Deborah Dumaresq, nee Trumbull, died at Hertford in 1720. She wished to be buried as near as possible to her father at Easthampstead.
Deborah Dumaresq, the daughter
By 1691, that members of the Dumaresq family were already trying to marry off the daughter, Debby, still in her 'teens, 'to a young lad of the same name', but Deborah her mother would not allow it. On 3 January 1692, we learn that Debby 'narrowly scap't being kill'd by a fall from her horse...he running away...in going to church...she never remembering how it was...some branches of trees having stunn'd her..' Three weeks later, Debby 'still has a pain in her head'.
Shortly after, Deborah writes of quitting her guardianship of Debby; if she could place her in William's protection (as she had done in 1683-1686), `I could leave this miserable world with joy.
On 24 July 1694, from Hadleigh, Deborah complains that it is a year since 'I saw my dear and only child'. Debby was in England in 1695 and 1696, and it is possible that she did not return to Jersey for some time.
In 1696, Debby was granted the Fief es Faisants, on which there was a single house, occupied by Philippe Fauvel. Her maiden aunts had tried to get some of her property, but one of them, Esther wrote to Trumbull to say that she had often sacrificed her interests to sustain the Manor.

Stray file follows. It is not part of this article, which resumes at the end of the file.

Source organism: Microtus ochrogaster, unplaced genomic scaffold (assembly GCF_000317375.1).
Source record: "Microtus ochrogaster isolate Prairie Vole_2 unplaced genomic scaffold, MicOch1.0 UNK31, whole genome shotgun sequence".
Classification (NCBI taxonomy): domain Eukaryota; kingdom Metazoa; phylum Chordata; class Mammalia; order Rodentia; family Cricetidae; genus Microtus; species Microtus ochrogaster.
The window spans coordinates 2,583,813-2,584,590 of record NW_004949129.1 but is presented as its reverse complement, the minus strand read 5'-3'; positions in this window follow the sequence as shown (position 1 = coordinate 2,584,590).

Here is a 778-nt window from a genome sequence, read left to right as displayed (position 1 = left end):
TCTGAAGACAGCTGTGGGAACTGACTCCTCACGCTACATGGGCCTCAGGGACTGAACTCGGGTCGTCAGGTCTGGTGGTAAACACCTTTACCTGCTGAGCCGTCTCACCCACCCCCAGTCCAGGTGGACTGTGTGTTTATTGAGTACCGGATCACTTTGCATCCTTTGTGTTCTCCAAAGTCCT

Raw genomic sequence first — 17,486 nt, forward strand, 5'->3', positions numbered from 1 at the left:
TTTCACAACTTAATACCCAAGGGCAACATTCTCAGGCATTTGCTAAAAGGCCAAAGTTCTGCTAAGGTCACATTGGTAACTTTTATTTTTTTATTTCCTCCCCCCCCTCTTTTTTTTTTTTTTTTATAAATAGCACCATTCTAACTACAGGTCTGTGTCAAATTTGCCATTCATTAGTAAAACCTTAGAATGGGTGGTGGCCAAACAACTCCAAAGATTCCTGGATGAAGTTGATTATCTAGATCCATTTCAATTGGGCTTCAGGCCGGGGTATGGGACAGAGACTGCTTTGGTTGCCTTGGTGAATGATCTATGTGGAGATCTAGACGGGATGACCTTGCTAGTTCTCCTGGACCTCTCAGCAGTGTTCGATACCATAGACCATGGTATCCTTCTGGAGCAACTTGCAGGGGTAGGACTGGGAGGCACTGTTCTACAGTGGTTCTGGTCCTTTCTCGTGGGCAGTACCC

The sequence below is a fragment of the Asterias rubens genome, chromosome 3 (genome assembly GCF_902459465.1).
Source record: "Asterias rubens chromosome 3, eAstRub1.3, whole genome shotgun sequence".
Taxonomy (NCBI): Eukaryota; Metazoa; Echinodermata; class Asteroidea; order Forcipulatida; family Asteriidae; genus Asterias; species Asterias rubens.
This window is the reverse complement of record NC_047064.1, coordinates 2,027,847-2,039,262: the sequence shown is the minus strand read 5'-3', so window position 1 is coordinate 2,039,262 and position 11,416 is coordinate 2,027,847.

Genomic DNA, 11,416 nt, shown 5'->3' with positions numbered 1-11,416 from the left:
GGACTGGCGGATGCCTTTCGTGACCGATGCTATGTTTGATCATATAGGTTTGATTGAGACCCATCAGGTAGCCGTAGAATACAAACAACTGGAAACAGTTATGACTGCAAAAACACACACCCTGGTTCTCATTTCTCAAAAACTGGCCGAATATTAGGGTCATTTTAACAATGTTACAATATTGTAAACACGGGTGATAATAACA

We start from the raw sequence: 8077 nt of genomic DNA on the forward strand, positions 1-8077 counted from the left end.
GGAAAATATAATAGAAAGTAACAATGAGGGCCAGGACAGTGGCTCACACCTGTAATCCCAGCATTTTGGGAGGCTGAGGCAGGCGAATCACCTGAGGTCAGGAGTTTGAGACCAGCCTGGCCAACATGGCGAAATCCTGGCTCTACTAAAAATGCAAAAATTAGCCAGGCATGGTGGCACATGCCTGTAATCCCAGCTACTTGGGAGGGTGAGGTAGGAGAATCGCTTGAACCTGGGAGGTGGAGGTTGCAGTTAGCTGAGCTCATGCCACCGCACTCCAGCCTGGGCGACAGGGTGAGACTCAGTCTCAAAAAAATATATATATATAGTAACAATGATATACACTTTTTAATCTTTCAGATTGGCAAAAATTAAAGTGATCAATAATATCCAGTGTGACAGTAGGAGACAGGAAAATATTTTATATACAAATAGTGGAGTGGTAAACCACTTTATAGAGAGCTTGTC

By 1700, Debby was considering another marriage proposal, which would have enabled her to find money for her mother and provide for her maiden aunts, though only if she stayed at Samares. She rather pathetically says the marriage was not out of despair or earnest desire, but that it was 'convenient'. This proposal of marriage was from another Philippe Dumaresq, Seigneur d'Anneville (1671-1714).
Her mother was not in favour, nor were the Trumbulls or Debby's friends. William Trumbull wrote to Charles Dumaresq: For wt concerns my neice Samares, I confess I was surprised to heare a proposal of marriage from you and nothing of it from her selfe. However, having discussed with her mother about it, I found there an invincible obstacle as to ye party you propose. I shall trouble you no further about it and as to my own and my wife's consent, you may imagine we can never agree to a matter whereof we know but very little, and yet, as far as we have heard, do conceive it to be no wayes sutable to our niece because I shall also write to my neice more at large.
Debby wrote to her uncle William Trumbull that
I think he is a reall honest man and one I might live very happyly with...but since neither you, my Aunt, nor my Mother aprove of it I must be contented and find some other way to have my Mother payd, for I have allreadd borrow'd so much that tis impossible to take up any more...but I must now practice self denyall having been to chargeable and troblesome allreaddy to you...
Trumbull had told Debby that 'one who lived here' (presumably Jersey) would be best and he now made diligent enquiries about Philippe Dumaresq. He noted that perhaps a better person could not easily be found and that his estate 'is such as I believe he has very truly declared it to be'. Debby married Philippe Dumaresq of Anneville on 28 November 1700 at St Martin's Church and wrote to William Trumbull seeking his pardon:
I am sure I have Marry'd an sober, honest, good man — I ought to justify him, not only as being my husband, but because he really deserves it; and has been very much misrepresented in the World. (13 January 1701)